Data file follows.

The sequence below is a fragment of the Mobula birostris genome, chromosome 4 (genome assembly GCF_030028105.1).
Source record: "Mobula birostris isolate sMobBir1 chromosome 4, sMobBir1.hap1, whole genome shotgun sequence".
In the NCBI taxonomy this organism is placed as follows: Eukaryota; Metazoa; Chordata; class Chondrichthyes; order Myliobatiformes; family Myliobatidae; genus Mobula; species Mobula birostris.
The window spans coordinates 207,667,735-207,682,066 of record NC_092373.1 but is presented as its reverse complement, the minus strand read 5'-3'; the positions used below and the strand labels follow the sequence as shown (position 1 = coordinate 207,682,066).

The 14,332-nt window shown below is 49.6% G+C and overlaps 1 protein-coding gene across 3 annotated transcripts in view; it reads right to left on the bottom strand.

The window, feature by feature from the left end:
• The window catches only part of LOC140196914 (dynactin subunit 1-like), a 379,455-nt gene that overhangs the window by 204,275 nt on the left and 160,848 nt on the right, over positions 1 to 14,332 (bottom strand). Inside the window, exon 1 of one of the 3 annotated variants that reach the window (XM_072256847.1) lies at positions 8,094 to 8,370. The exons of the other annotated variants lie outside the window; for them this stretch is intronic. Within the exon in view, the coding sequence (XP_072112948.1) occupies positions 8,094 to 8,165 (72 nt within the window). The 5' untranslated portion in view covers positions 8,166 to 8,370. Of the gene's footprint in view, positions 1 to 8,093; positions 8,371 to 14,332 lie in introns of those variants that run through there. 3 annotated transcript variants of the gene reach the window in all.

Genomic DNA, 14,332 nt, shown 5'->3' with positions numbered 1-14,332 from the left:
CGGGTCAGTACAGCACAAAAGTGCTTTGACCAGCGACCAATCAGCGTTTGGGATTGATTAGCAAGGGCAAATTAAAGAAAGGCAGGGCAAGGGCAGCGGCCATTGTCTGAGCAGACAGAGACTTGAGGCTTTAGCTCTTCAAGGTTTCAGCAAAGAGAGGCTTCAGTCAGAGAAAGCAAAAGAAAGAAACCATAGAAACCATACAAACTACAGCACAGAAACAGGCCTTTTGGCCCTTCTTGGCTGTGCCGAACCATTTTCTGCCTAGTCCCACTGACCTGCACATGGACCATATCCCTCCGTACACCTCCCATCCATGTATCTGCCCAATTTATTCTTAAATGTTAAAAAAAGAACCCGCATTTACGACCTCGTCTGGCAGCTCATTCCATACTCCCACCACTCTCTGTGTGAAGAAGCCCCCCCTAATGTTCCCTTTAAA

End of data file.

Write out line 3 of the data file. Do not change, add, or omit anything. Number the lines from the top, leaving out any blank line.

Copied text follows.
In the NCBI taxonomy this organism is placed as follows: Eukaryota; Metazoa; Chordata; class Chondrichthyes; order Myliobatiformes; family Myliobatidae; genus Mobula; species Mobula birostris.